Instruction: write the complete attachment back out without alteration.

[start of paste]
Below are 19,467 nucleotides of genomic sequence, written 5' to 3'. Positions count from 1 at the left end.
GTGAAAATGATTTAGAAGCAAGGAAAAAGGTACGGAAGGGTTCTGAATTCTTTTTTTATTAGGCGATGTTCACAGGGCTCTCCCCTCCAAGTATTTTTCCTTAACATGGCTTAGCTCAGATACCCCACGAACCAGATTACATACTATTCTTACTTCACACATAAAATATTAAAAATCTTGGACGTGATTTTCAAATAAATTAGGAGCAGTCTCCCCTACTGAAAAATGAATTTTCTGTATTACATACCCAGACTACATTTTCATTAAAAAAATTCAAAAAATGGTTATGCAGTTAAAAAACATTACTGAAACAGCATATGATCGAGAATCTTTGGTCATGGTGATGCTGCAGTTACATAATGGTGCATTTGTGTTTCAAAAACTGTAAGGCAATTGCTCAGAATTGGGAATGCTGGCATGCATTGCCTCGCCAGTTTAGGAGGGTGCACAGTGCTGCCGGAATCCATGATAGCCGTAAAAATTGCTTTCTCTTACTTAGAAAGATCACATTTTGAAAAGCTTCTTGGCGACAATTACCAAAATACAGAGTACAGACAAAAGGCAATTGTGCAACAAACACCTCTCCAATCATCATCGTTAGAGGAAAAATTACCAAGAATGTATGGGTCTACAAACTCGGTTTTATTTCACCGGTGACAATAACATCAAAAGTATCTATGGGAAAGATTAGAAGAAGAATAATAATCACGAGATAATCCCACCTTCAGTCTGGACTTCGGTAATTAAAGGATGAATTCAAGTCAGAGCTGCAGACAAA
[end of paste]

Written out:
Below are 19,467 nucleotides of genomic sequence, written 5' to 3'. Positions count from 1 at the left end.
GTGAAAATGATTTAGAAGCAAGGAAAAAGGTACGGAAGGGTTCTGAATTCTTTTTTTATTAGGCGATGTTCACAGGGCTCTCCCCTCCAAGTATTTTTCCTTAACATGGCTTAGCTCAGATACCCCACGAACCAGATTACATACTATTCTTACTTCACACATAAAATATTAAAAATCTTGGACGTGATTTTCAAATAAATTAGGAGCAGTCTCCCCTACTGAAAAATGAATTTTCTGTATTACATACCCAGACTACATTTTCATTAAAAAAATTCAAAAAATGGTTATGCAGTTAAAAAACATTACTGAAACAGCATATGATCGAGAATCTTTGGTCATGGTGATGCTGCAGTTACATAATGGTGCATTTGTGTTTCAAAAACTGTAAGGCAATTGCTCAGAATTGGGAATGCTGGCATGCATTGCCTCGCCAGTTTAGGAGGGTGCACAGTGCTGCCGGAATCCATGATAGCCGTAAAAATTGCTTTCTCTTACTTAGAAAGATCACATTTTGAAAAGCTTCTTGGCGACAATTACCAAAATACAGAGTACAGACAAAAGGCAATTGTGCAACAAACACCTCTCCAATCATCATCGTTAGAGGAAAAATTACCAAGAATGTATGGGTCTACAAACTCGGTTTTATTTCACCGGTGACAATAACATCAAAAGTATCTATGGGAAAGATTAGAAGAAGAATAATAATCACGAGATAATCCCACCTTCAGTCTGGACTTCGGTAATTAAAGGATGAATTCAAGTCAGAGCTGCAGACAAA